The upcoming new academic year becomes a growing concern for the public awareness in Romania due to the major shortcomings our system of education has been facing for over two decades. Since its condition as a hallmark of the community, enshrined by legislation over 100 years ago through the effort of the great minister Spiru Haret, our school has suffered a worrying deterioration, much more obvious than with the rest of the state’s activities. The massive migration of young people, driven away by the quasi-generalised poverty in this country drastically reduces, month after month, our demographic indicator and the first fundamental institution that feels the negative impact is exactly the school. Based on the so-called ‘social-professional mutation’, the investment for development or, at least, for the conservation of education, especially in rural areas, are so insignificant that it should be no surprise that the educational deficit grievously affects especially the rural communities today.
Having to travel long distances every day to the still open schools in the nearby localities, children in more and more Romanian villages are forced to give up education. Including for this reason, school drop out rate has increased to 20 per cent, a figure that throws Romania 75-80 years back in history.
Under such tragic conditions, due mainly to Romanian politicians of all claimed doctrines, no one is surprised by the fact that the great personalities of our history have been forgotten, personalities to whom our education system, with all its good parts, owe a lot. One such outstanding personality is Bogdan Petriceicu Hasdeu, the greatest Romanian encyclopaedist of European vocation. In the turmoil of the inner ruptures of the last quarter of century, the priceless educational wisdom we owe Bogdan Petriceicu Hasdeu have now been shadowed, exactly because many such genuine anticipations have become a cruel truth describing national education. When our great encyclopaedist was decisively stating that ‘the most relentless enemy of the Romanian spirit is the cosmopolite spirit’, he was incriminating not the Catholic influences of the West, always welcome here, but the meaningless local imitations, conflicting with our organic development. Along this line of openness to all the horizons of knowledge, but also of balance and synthesis, he stimulated the process of Europeanization of our culture, but as an organic, creating process, itself able to become a benchmark value in Europe.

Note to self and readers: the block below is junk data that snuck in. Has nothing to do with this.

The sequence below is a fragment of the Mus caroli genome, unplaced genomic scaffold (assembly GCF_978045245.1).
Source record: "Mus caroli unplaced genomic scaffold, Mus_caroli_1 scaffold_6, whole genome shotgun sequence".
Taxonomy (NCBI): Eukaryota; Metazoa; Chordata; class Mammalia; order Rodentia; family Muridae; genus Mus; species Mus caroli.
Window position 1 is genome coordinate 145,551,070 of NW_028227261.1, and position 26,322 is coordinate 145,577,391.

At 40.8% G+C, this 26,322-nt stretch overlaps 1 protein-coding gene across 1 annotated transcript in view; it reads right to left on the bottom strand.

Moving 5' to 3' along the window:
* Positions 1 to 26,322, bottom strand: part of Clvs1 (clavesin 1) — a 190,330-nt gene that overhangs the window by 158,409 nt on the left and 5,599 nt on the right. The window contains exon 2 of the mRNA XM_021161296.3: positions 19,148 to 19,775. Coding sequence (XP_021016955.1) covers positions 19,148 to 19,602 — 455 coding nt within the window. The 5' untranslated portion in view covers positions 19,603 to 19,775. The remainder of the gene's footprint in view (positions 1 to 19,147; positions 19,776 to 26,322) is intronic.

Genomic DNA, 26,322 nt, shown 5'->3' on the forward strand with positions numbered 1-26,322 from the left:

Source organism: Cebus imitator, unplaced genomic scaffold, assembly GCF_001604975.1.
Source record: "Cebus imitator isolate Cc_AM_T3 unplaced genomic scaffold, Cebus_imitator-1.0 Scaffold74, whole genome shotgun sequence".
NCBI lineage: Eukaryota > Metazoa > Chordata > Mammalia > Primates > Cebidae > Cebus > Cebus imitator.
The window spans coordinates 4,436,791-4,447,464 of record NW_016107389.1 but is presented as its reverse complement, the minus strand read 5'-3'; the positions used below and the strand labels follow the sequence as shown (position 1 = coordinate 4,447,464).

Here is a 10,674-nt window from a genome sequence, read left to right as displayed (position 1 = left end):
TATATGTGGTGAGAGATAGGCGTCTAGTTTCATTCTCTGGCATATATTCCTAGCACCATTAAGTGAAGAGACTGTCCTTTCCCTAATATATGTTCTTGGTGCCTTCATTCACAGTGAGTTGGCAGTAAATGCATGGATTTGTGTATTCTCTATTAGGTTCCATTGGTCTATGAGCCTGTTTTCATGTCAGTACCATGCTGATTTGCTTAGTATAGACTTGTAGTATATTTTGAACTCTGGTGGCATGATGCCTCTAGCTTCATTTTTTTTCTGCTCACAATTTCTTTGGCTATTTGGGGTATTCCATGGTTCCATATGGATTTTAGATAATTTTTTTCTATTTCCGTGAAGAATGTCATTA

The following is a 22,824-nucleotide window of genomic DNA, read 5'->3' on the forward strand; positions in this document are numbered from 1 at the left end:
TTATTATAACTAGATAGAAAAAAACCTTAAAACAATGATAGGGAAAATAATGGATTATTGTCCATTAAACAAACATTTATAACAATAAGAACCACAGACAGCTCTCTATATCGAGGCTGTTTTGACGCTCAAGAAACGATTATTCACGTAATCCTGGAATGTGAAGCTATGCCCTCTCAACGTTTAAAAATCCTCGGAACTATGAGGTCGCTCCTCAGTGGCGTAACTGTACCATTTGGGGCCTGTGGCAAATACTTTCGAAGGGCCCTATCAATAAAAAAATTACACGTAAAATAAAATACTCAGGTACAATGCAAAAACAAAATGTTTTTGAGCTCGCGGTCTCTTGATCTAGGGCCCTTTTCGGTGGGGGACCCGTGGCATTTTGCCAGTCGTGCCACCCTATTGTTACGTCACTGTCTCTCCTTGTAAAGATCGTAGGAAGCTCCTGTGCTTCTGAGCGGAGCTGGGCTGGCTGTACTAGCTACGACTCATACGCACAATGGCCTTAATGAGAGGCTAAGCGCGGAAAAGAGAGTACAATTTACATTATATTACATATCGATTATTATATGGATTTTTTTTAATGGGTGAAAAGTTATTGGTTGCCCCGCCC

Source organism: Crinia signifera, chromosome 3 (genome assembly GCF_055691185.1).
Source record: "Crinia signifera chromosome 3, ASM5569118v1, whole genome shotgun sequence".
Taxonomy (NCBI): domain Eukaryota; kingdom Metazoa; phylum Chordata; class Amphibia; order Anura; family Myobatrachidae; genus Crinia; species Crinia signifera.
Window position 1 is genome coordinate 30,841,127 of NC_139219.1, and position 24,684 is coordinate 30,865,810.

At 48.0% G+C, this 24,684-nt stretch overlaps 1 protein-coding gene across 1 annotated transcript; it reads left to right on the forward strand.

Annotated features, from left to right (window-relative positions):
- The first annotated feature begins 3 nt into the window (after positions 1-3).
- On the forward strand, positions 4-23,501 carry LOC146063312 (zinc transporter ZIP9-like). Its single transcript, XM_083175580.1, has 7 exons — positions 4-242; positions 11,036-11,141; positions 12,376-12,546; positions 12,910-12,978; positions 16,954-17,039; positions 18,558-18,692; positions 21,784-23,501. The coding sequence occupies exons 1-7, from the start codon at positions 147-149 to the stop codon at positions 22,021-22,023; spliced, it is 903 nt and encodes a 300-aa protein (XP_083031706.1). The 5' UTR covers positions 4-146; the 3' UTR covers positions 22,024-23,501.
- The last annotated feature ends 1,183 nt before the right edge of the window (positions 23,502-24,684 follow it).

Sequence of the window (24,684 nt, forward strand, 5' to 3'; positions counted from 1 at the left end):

However, what happens today in Romanian education is greatly the opposite of those classic teachings of Hasdeu. The current debate on the upcoming opening of the 2014-2015 academic year highlights a spirit very similar to the one in the Phanariot age. As the budget resources for education are getting scarce, the political scandal over the allocation of such resources augments. The education process becomes, in this way, a highly politicised field, with resources being often tied to the colour of the party membership book of the relevant local official. Hence the frequency and the scale of the current migration of mayors from one party to another, according to the promises they receive from party heads. Promises that turn out to be void. It is almost the rule that many Romanian schools greet their pupils in an accentuated state of dilapidation, dilapidation of the minimal conditions of hygiene. Many schools never receive the sanitary clearance to operate, a clearance the law requires but often ignored by local officials.
There are also local authorities that draw important amounts, especially from the EU, for the smooth organization and operation of schools, but which they do not seem to make the best use of, either because of inability or because of ill intention. But even in such cases, the main responsibility is not with the mayors, who are not always the most educated people, but with the national authorities, to whom the principle of administrative decentralisation is always a servile, cosmopolite imitation, inadequate to our economic, social and administrative models. The principle of decentralisation cannot be transposed in a servile manner anywhere, as an ‘all-purpose formula’. It requires organic adjustments to the area where it is implemented. Unlike other sectors, education, health and defence call for unitary, national administration structures, to prevent unnatural differences among regions and localities. That’s because education, healthcare and defence are strictly necessary values that should be equally accessible anywhere in the territory of a country.
This kind of chaotic, insufficiently adapted decentralisation has led to some tragicomic realities. On the one hand, computers, strictly necessary for a modern education system, are allocated to schools that… have no electricity; on the other hand, the computers of some urban high schools are sequestered because the mayors of those localities ‘forgot’ to pay to building companies the bills for various renovation work. The same chaotic principle of decentralisation has led to alternative manuals that, in their structure, replaced the demands of complementarity with sterile opposition, undermining national solidarity as main objective of the school of all levels. The very real and necessary need for ongoing modernization of the education system have always lacked a strategy and have therefore become as many particular views as ministers who have steered the sector and whose only priorities have been imitation and formalism.
The zero priority education should be and is everywhere in Romania adrift.